3) Challenges in investigating torture
The challenges in investigating torture were approached from a double perspective, including the obligations of judicial police officers and the obligations of health professionals. This module was aimed at familiarizing participants with the Manual on the Effective Investigation and Documentation of Torture and Other Cruel, Inhuman or Degrading Treatment or Punishment adopted by UN General Assembly Resolution 55/89 of 4 December 2000 (commonly referred to as the Istanbul Protocol).
In the first part of the presentation, Mr Jean Baptiste Niyizurugero analysed the principles of action contained in the Protocol, among which is the obligation to investigate allegations of torture. This obligation is of a general nature, and the investigation may be undertaken even without a complaint or after a complaint is withdrawn. The obligation to investigate should not adopt a restrictive approach and should lead to the identification and punishment of perpetrators of torture. Beyond the context of a criminal procedure, an investigation may be undertaken by an independent authority such as the National Commission on Human Rights and Freedoms or an ad hoc committee. In such case, a public report has to be issued at the end of the investigation, with the State called upon to indicate measures to address the situation.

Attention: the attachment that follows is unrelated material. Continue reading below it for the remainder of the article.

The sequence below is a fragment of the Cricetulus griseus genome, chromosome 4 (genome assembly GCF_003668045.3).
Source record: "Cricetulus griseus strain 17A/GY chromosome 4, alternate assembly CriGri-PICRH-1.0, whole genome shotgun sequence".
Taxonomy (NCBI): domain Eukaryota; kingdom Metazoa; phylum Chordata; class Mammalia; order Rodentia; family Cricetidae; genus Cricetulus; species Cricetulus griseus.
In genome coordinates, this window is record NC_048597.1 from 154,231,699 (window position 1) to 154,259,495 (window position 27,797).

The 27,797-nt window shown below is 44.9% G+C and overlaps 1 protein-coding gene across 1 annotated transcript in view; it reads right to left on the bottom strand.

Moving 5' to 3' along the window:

Mr Niyizurugero further examined the characteristics of an effective investigation under international law. Investigations, he said, have to be conducted by competent, independent and impartial authorities, and have to be prompt and thorough. As such, investigators have to be tactful when dealing with victims and witnesses, use appropriate interview and questioning methods, use the services of interpreters and experts, and make the necessary arrangements to preserve physical evidence of torture.